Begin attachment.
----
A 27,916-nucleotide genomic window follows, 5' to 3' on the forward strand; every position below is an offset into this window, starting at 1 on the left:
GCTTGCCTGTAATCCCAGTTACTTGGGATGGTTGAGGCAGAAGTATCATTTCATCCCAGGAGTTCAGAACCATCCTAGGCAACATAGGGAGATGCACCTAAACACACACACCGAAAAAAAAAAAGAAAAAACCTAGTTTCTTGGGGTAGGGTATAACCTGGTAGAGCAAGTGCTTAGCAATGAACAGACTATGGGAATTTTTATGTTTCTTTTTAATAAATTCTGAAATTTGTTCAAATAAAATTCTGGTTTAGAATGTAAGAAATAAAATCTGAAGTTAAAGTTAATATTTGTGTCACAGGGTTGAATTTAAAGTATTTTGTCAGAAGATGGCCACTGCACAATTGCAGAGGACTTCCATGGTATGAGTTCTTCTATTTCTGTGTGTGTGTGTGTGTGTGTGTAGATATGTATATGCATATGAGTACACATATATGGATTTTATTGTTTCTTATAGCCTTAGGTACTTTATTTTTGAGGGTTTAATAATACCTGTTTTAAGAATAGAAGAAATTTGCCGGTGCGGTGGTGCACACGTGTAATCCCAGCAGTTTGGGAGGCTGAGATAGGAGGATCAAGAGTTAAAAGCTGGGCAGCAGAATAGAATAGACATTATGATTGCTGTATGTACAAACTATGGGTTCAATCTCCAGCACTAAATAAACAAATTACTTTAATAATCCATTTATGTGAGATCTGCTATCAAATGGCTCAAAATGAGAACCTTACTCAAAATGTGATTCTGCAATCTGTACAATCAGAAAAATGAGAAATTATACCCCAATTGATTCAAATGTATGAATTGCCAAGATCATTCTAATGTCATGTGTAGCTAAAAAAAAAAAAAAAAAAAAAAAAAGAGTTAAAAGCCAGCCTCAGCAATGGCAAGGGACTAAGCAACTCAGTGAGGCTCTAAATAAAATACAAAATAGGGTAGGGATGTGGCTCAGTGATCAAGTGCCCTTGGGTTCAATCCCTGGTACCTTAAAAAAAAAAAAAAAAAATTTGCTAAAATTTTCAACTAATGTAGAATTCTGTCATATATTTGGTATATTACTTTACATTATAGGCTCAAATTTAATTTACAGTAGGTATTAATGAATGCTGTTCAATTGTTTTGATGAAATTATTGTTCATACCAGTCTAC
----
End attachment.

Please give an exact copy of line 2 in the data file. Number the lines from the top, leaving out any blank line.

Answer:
GCTTGCCTGTAATCCCAGTTACTTGGGATGGTTGAGGCAGAAGTATCATTTCATCCCAGGAGTTCAGAACCATCCTAGGCAACATAGGGAGATGCACCTAAACACACACACCGAAAAAAAAAAAGAAAAAACCTAGTTTCTTGGGGTAGGGTATAACCTGGTAGAGCAAGTGCTTAGCAATGAACAGACTATGGGAATTTTTATGTTTCTTTTTAATAAATTCTGAAATTTGTTCAAATAAAATTCTGGTTTAGAATGTAAGAAATAAAATCTGAAGTTAAAGTTAATATTTGTGTCACAGGGTTGAATTTAAAGTATTTTGTCAGAAGATGGCCACTGCACAATTGCAGAGGACTTCCATGGTATGAGTTCTTCTATTTCTGTGTGTGTGTGTGTGTGTGTGTAGATATGTATATGCATATGAGTACACATATATGGATTTTATTGTTTCTTATAGCCTTAGGTACTTTATTTTTGAGGGTTTAATAATACCTGTTTTAAGAATAGAAGAAATTTGCCGGTGCGGTGGTGCACACGTGTAATCCCAGCAGTTTGGGAGGCTGAGATAGGAGGATCAAGAGTTAAAAGCTGGGCAGCAGAATAGAATAGACATTATGATTGCTGTATGTACAAACTATGGGTTCAATCTCCAGCACTAAATAAACAAATTACTTTAATAATCCATTTATGTGAGATCTGCTATCAAATGGCTCAAAATGAGAACCTTACTCAAAATGTGATTCTGCAATCTGTACAATCAGAAAAATGAGAAATTATACCCCAATTGATTCAAATGTATGAATTGCCAAGATCATTCTAATGTCATGTGTAGCTAAAAAAAAAAAAAAAAAAAAAAAAAGAGTTAAAAGCCAGCCTCAGCAATGGCAAGGGACTAAGCAACTCAGTGAGGCTCTAAATAAAATACAAAATAGGGTAGGGATGTGGCTCAGTGATCAAGTGCCCTTGGGTTCAATCCCTGGTACCTTAAAAAAAAAAAAAAAAAATTTGCTAAAATTTTCAACTAATGTAGAATTCTGTCATATATTTGGTATATTACTTTACATTATAGGCTCAAATTTAATTTACAGTAGGTATTAATGAATGCTGTTCAATTGTTTTGATGAAATTATTGTTCATACCAGTCTAC